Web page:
Thursday, March 4, 2010

A Rose by Any Other Name

As our nation grinds to a halt under the failure of statesmanship, I refuse to take a side.  You may not characterize me with a word, when doing so will only give me the opportunity to give countless examples of when that word does not accurately describe my position. 
Democrat, Republican, Independent, Libertarian - or Capitalist
In my study of political structures, and which function best, I've concluded that capitalism is my preference.  I prefer that to Democrat, Republican, Independent, or Libertarian.  In societies where capitalism flourishes, there is likely
  • Greater opportunity
  • Tolerance of diversity
  • Social mobility
  • Commitment to fairness
  • Dedication to democracy.
But, we must take care in how we define capitalism.  Unbridled free markets recently rocked global finance to its core, and financial reform is stalled in a gridlocked Congress over a year from barely skirting a depression.  Without requiring that capitalism be characterized as pursuit of a rising standard of living for the clear majority of citizens, it is reduced to a system that benefits the few.
Pursuit of a Rising Standard for All
With that definition in mind, it is interesting that the ratio of compensation of CEOs to workers was 30:1 in 1970 and 120:1 in 2000.  These data were provided by the Economic Policy Institute, a think tank dedicated to including the interests of low to middle income workers in economic policy.
The growth in CEO earnings virtually mirrors in the growth in the S and P 500 Index over that same period.  While workers are generally paid in the form of cash compensation, CEOs in non-financial firms earn over 70% of their compensation in the form of equity pay.  Therefore, the inequity appears to be based more in the performance of the price of their company stock options than any other factor.  If the CEO is ultimately responsible to her stockholders for the performance of the company, then this inequity is readily explained.
Further, during this period retirement savings changed from company-provided defined benefit pensions to  retirement programs where employees make contributions that are deducted from their income.  For example, a worker who contributes 15% of her $50,000 salary to a 401 (k) plan will show a taxable income of $42,500 after deducting the contribution.  Because the IRS limits the dollar amount of contributions, a $250,000 executive at that same firm would be limited to a $16,500 contribution.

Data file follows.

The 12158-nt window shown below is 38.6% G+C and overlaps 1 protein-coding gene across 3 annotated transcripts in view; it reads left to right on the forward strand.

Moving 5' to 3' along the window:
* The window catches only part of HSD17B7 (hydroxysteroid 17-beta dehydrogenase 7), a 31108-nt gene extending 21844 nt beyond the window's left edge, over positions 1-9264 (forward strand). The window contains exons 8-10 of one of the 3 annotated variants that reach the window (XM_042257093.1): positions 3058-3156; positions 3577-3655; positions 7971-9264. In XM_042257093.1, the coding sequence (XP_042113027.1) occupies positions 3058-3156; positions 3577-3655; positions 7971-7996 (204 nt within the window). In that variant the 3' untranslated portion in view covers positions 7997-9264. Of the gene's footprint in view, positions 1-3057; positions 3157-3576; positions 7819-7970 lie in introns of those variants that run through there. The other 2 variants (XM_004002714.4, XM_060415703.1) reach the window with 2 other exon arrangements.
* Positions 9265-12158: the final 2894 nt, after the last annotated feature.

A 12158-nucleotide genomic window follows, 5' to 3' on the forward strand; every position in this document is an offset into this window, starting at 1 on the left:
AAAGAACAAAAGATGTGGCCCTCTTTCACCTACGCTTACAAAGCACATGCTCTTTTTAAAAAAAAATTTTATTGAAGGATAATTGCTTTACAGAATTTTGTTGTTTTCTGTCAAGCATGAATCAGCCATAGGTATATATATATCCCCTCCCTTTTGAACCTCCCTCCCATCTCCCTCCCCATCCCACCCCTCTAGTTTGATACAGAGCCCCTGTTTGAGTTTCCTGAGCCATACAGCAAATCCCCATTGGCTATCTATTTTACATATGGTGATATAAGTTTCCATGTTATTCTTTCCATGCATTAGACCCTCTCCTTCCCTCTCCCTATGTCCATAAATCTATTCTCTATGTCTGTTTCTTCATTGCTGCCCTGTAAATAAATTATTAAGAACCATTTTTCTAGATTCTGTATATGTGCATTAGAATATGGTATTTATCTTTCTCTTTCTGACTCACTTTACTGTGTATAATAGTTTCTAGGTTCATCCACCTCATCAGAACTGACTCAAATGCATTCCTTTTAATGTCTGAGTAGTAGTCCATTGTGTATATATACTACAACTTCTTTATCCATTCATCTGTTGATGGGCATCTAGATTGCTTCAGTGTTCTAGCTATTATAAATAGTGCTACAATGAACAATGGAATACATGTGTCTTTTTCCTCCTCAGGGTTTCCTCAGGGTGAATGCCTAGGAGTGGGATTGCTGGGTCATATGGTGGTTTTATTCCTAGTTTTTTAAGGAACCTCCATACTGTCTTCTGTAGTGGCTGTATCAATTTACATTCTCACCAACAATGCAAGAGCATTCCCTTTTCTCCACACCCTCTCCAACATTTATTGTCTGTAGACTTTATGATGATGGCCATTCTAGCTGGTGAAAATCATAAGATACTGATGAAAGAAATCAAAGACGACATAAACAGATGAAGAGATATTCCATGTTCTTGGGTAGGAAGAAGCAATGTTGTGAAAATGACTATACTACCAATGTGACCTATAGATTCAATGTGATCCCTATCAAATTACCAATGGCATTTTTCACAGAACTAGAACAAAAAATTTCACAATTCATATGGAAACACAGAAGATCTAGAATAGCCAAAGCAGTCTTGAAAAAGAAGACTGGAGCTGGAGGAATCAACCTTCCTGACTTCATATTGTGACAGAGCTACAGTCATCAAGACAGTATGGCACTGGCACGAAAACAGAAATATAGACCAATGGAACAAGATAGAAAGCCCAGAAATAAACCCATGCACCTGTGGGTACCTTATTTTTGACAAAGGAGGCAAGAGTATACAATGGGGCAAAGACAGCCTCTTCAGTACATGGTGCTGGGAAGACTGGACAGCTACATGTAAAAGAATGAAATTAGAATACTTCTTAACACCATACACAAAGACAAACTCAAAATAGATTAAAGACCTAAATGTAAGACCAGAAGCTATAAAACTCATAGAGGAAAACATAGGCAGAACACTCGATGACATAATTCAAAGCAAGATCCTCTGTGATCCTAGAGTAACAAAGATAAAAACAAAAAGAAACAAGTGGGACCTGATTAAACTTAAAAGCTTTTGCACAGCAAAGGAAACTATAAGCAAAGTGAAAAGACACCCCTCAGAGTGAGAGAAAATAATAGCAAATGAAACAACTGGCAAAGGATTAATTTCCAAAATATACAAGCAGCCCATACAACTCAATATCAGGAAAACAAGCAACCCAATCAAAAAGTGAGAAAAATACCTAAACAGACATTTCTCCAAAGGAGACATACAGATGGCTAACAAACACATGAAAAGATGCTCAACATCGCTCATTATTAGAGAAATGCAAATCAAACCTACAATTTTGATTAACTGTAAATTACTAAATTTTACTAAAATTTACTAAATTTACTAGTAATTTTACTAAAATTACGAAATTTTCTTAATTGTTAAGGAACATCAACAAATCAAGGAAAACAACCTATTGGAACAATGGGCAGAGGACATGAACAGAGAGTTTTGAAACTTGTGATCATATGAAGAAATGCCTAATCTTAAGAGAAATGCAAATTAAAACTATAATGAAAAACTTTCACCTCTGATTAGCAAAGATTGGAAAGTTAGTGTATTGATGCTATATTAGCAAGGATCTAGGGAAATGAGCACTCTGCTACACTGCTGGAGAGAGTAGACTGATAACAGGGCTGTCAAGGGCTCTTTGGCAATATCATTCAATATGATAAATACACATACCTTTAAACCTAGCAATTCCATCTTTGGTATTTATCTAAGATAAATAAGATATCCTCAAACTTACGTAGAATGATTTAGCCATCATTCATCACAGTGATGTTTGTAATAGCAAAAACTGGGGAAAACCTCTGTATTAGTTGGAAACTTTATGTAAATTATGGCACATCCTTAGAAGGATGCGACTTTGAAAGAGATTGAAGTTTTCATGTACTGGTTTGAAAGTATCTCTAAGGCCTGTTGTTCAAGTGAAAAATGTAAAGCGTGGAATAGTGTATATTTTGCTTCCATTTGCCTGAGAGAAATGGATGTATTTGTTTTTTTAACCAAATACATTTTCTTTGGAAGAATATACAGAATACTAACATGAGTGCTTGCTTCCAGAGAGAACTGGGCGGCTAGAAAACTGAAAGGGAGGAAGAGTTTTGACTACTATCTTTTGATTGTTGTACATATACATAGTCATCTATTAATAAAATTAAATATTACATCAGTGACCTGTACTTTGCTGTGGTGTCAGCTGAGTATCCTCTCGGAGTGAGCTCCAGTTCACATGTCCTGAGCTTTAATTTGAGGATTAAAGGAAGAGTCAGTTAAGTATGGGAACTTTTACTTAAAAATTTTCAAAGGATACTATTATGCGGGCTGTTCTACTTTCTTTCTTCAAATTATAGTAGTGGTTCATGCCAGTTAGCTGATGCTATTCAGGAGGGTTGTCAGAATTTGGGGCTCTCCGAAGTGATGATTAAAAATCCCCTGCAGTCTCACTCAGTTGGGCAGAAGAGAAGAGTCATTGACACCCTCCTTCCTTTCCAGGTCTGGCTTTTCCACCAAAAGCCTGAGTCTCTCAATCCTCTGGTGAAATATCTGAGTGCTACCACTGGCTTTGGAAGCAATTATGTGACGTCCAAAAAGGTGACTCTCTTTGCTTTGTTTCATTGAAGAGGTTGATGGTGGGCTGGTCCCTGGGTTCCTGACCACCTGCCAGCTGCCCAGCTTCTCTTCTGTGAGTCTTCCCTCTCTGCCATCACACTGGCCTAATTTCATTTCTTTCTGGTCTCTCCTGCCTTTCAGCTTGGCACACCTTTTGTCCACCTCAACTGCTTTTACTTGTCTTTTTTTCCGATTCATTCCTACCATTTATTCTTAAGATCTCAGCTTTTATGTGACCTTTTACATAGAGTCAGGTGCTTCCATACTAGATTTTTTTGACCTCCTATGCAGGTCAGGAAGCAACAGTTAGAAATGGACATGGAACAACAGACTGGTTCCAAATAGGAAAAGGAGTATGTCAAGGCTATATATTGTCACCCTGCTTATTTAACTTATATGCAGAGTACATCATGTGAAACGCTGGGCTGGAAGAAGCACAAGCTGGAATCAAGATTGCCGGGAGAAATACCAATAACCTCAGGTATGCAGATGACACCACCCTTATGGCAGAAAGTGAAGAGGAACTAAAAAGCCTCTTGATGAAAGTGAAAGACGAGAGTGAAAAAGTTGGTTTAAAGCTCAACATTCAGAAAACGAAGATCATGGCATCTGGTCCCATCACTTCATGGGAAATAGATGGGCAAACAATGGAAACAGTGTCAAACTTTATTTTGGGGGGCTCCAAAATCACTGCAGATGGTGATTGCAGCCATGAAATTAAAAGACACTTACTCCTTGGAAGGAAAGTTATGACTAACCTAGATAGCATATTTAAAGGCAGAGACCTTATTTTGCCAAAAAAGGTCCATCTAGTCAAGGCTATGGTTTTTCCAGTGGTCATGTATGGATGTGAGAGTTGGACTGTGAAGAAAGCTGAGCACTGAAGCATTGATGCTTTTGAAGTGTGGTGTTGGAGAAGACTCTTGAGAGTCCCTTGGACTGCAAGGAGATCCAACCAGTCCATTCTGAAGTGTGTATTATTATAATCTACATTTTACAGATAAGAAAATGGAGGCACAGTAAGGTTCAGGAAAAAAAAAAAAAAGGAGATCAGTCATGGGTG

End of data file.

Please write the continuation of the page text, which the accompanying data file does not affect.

The worker's salary in this example would be decreased by 15%, and the executive's by less than half that (6.6%), even though the executive contributed $9,000 more.  As you can see, workers contributing to these plans make their income appear proportionately less than CEOs.
Finally, because transfer (unemployment, welfare, disability and social security) payments are taxed, if at all, at a lesser percentage for lower income taxpayers, those amounts are not fully represented as income, based on tax return data.
A 2007 article by the Cato Institute demonstrates that many studies, including recent work from Paul Krugman, grossly overstate the disparity between CEO and worker income, and estimate, based on Congressional Budget Office figures, that the top 1% of earners in 2003 earn between 14:1 to 15:1 more than workers, up from about 9:1 in 1981.  
So, while the current climate is not one that shows capitalism in its finest light, we do appear to be in a rising tide that lifts most boats.  And, with that, I will add a codicil to my "Capitalist" title.
Barron's Byline Admission
One of my favorite economists is Gene Epstein, who is the Economics Editor of Barron's magazine.  I have often referenced his work when teaching Security Analysis at UCLA because of its data-orientation and lack of agenda.
Mr. Epstein recently gave a speech to young people that he was kind enough to share with me, wherein he described himself as a "bleeding heart capitalist."  It was at that moment that I adopted a party affiliation.
I am in favor of a system that is most likely to result in greater opportunity, tolerance of diversity, social mobility, commitment to fairness, and dedication to democracy.  I am, indeed, a capitalist.
But, I also demand that that system results in a rising standard of living for the clear majority of their citizens.  Rather than a "laissez faire" approach to free markets, I favor a properly regulated financial system that compels those who take extraordinary risk be subject to extraordinary loss - and be outside the realm of Federal insurance, either by mandate or by being "too big to fail."
I favor protection of the finest educational system in the world by protecting the free exchange of ideas in a meritocracy, encouraging participation with the world's greatest minds regardless of their country of birth, and funding their priceless contributions to our competitiveness in the global economy.
I, too, am a bleeding heart capitalist, and will support whichever political party that furthers these ideals.

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